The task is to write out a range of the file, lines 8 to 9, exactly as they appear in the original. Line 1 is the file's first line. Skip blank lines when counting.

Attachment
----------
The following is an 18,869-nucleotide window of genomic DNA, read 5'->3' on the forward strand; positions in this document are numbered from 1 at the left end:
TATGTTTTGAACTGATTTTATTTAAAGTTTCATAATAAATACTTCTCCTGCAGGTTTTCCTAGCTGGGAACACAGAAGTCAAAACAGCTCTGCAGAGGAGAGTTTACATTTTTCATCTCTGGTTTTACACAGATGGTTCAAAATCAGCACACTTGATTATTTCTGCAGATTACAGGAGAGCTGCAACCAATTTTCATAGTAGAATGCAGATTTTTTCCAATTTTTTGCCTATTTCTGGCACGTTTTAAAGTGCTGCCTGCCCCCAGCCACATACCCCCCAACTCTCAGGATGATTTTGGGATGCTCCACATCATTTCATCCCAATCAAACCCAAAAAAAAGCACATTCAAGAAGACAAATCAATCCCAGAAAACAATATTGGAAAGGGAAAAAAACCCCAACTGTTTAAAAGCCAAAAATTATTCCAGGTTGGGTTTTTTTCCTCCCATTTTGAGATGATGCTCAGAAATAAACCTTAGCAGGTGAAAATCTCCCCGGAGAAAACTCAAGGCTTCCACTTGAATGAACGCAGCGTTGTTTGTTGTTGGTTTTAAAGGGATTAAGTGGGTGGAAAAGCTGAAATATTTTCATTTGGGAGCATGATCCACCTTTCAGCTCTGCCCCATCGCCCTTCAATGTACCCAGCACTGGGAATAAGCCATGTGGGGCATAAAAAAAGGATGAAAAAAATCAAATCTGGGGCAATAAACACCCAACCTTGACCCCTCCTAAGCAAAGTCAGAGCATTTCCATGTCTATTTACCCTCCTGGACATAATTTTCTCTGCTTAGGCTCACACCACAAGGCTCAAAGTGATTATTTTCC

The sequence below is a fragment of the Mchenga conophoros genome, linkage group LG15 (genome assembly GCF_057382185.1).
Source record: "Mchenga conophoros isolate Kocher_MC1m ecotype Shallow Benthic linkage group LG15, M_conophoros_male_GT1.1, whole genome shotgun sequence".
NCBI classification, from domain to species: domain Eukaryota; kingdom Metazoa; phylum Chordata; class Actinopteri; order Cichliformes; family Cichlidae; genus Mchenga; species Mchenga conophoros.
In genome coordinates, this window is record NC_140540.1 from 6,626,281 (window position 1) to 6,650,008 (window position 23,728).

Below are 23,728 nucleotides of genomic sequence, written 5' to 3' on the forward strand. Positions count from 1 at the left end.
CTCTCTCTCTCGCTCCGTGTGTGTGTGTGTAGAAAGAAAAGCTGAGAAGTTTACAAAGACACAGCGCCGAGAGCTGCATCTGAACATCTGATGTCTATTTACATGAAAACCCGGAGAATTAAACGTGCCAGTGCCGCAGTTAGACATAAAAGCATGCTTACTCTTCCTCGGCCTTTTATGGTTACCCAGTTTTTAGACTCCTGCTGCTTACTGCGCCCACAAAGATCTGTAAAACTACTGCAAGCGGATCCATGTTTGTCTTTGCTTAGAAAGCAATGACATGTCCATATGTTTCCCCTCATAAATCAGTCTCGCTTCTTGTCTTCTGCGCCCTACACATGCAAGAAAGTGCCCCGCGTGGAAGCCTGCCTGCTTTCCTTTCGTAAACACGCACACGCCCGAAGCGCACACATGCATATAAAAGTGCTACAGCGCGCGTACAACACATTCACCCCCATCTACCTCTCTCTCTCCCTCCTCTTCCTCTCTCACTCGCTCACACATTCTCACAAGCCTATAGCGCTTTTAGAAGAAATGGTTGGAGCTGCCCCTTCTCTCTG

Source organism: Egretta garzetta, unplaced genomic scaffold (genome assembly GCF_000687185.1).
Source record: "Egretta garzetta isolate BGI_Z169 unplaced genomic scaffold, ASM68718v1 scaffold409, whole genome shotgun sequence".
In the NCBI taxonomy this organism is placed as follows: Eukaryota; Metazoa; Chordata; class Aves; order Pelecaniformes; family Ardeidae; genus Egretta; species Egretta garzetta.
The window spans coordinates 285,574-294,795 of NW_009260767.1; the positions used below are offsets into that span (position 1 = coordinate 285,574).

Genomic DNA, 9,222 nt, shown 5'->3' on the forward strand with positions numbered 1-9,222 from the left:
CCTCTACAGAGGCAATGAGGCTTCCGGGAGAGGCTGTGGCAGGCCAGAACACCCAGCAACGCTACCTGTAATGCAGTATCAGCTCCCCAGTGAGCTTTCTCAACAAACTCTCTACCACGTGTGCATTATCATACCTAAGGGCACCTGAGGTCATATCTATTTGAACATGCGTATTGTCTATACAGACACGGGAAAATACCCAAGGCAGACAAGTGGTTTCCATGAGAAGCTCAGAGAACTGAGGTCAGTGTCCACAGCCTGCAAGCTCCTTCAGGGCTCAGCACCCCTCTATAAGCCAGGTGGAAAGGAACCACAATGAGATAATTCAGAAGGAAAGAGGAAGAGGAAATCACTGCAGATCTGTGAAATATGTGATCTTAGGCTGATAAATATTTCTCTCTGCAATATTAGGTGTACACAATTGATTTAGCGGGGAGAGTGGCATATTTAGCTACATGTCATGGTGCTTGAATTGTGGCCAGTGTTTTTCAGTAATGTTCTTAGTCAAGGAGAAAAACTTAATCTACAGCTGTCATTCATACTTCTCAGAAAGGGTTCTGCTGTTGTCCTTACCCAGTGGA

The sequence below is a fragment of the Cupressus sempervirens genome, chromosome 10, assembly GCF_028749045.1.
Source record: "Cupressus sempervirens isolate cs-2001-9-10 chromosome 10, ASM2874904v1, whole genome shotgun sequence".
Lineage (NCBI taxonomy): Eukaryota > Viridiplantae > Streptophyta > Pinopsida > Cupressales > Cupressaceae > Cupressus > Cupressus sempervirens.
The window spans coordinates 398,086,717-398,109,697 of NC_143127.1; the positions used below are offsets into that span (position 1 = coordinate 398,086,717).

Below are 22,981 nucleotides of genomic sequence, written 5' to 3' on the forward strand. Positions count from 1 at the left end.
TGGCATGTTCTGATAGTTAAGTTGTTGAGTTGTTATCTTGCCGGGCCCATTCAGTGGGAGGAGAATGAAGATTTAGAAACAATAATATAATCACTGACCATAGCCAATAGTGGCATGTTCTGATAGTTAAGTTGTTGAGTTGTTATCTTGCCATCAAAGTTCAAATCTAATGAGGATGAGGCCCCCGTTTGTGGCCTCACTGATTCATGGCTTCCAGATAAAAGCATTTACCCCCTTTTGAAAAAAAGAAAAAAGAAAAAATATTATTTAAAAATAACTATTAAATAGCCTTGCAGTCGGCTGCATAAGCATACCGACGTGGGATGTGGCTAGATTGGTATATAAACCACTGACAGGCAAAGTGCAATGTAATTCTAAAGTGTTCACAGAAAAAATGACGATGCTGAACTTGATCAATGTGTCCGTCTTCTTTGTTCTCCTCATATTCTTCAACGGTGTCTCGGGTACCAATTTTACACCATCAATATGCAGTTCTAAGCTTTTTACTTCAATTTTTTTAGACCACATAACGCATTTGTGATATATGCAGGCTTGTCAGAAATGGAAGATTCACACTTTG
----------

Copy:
CTCTCTCTCTCGCTCCGTGTGTGTGTGTGTAGAAAGAAAAGCTGAGAAGTTTACAAAGACACAGCGCCGAGAGCTGCATCTGAACATCTGATGTCTATTTACATGAAAACCCGGAGAATTAAACGTGCCAGTGCCGCAGTTAGACATAAAAGCATGCTTACTCTTCCTCGGCCTTTTATGGTTACCCAGTTTTTAGACTCCTGCTGCTTACTGCGCCCACAAAGATCTGTAAAACTACTGCAAGCGGATCCATGTTTGTCTTTGCTTAGAAAGCAATGACATGTCCATATGTTTCCCCTCATAAATCAGTCTCGCTTCTTGTCTTCTGCGCCCTACACATGCAAGAAAGTGCCCCGCGTGGAAGCCTGCCTGCTTTCCTTTCGTAAACACGCACACGCCCGAAGCGCACACATGCATATAAAAGTGCTACAGCGCGCGTACAACACATTCACCCCCATCTACCTCTCTCTCTCCCTCCTCTTCCTCTCTCACTCGCTCACACATTCTCACAAGCCTATAGCGCTTTTAGAAGAAATGGTTGGAGCTGCCCCTTCTCTCTG

Source organism: Egretta garzetta, unplaced genomic scaffold (genome assembly GCF_000687185.1).